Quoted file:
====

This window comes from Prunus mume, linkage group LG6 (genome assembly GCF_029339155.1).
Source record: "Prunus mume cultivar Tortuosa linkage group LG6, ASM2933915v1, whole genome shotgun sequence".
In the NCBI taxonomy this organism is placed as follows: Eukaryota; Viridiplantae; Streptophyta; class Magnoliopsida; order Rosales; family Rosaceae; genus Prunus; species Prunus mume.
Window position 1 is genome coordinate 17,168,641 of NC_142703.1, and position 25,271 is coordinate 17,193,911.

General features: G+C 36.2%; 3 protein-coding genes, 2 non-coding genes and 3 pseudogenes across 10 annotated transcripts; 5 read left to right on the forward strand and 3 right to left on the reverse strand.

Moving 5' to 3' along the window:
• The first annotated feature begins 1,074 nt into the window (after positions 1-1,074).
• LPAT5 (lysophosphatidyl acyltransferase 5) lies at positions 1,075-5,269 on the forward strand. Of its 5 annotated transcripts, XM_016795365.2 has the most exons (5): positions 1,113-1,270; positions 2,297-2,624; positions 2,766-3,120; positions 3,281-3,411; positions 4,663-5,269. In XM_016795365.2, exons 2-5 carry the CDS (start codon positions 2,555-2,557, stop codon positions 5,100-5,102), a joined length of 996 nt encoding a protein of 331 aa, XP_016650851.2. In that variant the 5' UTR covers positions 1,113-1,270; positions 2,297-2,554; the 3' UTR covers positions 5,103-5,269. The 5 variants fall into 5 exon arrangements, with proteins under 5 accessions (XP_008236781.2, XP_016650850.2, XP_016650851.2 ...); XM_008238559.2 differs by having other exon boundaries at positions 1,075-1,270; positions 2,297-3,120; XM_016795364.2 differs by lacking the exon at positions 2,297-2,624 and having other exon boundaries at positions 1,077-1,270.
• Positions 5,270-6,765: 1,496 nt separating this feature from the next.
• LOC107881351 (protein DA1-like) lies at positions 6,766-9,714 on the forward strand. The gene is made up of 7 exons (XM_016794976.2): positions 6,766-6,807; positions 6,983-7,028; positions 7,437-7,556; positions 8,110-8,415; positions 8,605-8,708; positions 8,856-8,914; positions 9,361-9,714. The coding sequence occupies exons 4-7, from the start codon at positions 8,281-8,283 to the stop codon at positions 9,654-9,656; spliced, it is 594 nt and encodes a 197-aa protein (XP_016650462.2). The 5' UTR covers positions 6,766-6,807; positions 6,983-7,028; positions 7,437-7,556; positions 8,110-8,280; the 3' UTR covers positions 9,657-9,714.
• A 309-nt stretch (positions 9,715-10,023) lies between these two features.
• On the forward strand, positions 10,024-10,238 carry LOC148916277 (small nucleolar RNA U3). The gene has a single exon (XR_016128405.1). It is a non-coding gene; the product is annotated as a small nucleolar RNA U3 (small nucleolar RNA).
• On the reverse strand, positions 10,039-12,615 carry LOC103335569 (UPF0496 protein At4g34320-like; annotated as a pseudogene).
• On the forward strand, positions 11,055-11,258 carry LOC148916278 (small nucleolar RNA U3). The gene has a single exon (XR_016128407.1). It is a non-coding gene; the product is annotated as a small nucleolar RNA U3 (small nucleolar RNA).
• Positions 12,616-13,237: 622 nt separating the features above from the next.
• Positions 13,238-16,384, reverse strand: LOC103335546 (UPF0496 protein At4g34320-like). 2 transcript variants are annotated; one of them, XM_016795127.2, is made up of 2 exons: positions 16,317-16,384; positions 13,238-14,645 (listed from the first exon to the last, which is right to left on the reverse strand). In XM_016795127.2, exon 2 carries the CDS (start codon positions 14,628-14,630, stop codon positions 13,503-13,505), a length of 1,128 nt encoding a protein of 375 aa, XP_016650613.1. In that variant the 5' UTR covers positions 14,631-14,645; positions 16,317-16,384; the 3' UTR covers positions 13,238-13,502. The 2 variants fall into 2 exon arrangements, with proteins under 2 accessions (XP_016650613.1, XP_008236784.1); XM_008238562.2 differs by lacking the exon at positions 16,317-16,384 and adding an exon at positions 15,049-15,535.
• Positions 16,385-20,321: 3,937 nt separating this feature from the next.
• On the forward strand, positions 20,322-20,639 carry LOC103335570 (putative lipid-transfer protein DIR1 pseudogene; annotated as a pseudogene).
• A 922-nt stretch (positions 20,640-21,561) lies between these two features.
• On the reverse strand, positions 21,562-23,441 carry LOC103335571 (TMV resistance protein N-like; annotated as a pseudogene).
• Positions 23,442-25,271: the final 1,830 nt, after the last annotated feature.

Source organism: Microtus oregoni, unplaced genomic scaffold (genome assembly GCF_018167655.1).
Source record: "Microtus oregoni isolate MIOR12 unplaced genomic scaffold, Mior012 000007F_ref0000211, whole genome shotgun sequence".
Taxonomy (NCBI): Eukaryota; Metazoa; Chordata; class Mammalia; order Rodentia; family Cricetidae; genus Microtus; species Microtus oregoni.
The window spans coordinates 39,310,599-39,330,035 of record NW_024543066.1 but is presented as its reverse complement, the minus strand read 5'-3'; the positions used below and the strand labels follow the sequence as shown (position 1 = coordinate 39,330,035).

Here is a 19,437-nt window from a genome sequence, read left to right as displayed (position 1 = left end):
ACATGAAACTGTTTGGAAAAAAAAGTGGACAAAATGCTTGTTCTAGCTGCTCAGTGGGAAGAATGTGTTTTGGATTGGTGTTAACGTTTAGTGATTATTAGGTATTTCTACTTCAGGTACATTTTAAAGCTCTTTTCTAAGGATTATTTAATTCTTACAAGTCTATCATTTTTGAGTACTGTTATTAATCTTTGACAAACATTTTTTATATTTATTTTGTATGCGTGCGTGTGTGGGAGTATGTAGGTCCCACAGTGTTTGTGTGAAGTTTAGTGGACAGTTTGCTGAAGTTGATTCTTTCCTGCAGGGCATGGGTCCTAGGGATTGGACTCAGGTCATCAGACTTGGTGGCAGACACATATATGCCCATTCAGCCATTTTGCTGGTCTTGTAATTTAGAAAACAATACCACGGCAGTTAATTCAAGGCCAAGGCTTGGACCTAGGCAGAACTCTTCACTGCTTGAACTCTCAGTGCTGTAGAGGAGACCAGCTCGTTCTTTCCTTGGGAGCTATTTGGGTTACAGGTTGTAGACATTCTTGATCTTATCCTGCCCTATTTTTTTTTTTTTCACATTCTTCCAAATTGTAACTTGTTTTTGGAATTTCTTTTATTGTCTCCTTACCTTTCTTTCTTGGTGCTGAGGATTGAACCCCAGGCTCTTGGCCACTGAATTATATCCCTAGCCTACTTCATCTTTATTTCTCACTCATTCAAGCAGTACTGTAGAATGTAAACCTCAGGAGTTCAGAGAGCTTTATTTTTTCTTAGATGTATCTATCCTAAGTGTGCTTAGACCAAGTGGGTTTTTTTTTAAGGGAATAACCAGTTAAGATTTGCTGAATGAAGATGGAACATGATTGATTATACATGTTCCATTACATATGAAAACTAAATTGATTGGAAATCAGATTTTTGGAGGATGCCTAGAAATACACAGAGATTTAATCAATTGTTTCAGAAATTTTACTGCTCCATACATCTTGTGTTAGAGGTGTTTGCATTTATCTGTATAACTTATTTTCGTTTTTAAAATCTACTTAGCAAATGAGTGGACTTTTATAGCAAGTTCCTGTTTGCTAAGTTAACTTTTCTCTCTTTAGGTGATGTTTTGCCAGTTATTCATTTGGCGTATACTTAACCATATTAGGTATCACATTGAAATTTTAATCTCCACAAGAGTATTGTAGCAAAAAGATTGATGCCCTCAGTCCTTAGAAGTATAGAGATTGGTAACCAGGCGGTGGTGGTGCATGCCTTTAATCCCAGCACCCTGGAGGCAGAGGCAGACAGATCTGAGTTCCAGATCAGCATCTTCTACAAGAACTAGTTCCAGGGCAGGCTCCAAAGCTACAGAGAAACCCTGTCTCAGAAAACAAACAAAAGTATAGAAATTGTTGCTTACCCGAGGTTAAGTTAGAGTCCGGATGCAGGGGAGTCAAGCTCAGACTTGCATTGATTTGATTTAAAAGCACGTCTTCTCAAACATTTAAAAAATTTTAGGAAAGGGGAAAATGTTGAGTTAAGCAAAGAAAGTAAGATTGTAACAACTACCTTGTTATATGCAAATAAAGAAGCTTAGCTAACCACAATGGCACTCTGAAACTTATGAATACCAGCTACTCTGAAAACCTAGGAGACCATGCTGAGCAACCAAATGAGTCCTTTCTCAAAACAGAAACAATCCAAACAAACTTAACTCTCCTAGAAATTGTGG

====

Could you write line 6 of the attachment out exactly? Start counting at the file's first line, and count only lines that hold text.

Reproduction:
Moving 5' to 3' along the window: